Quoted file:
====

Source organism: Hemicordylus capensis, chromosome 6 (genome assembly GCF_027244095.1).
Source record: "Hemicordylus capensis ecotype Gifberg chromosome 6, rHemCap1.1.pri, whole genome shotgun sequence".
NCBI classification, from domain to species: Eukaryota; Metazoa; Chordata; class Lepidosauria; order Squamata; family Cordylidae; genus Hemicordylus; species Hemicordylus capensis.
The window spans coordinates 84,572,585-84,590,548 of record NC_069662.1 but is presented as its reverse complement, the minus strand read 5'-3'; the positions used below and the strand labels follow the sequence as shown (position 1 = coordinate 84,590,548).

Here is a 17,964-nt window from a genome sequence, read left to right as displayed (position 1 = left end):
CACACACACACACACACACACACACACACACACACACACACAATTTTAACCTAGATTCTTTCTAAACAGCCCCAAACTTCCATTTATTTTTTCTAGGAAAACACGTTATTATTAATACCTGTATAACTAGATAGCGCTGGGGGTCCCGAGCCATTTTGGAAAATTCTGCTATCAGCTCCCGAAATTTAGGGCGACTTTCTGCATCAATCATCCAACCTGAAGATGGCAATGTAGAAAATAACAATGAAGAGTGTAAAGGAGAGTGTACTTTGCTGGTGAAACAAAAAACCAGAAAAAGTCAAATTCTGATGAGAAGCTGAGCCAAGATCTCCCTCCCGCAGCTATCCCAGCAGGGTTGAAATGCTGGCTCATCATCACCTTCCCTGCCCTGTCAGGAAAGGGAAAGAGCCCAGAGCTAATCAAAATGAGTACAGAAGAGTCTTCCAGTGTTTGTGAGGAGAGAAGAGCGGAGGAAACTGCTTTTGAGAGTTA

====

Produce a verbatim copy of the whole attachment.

Source organism: Hemicordylus capensis, chromosome 6 (genome assembly GCF_027244095.1).
Source record: "Hemicordylus capensis ecotype Gifberg chromosome 6, rHemCap1.1.pri, whole genome shotgun sequence".
NCBI classification, from domain to species: Eukaryota; Metazoa; Chordata; class Lepidosauria; order Squamata; family Cordylidae; genus Hemicordylus; species Hemicordylus capensis.
The window spans coordinates 84,572,585-84,590,548 of record NC_069662.1 but is presented as its reverse complement, the minus strand read 5'-3'; the positions used below and the strand labels follow the sequence as shown (position 1 = coordinate 84,590,548).

Here is a 17,964-nt window from a genome sequence, read left to right as displayed (position 1 = left end):
CACACACACACACACACACACACACACACACACACACACACAATTTTAACCTAGATTCTTTCTAAACAGCCCCAAACTTCCATTTATTTTTTCTAGGAAAACACGTTATTATTAATACCTGTATAACTAGATAGCGCTGGGGGTCCCGAGCCATTTTGGAAAATTCTGCTATCAGCTCCCGAAATTTAGGGCGACTTTCTGCATCAATCATCCAACCTGAAGATGGCAATGTAGAAAATAACAATGAAGAGTGTAAAGGAGAGTGTACTTTGCTGGTGAAACAAAAAACCAGAAAAAGTCAAATTCTGATGAGAAGCTGAGCCAAGATCTCCCTCCCGCAGCTATCCCAGCAGGGTTGAAATGCTGGCTCATCATCACCTTCCCTGCCCTGTCAGGAAAGGGAAAGAGCCCAGAGCTAATCAAAATGAGTACAGAAGAGTCTTCCAGTGTTTGTGAGGAGAGAAGAGCGGAGGAAACTGCTTTTGAGAGTTA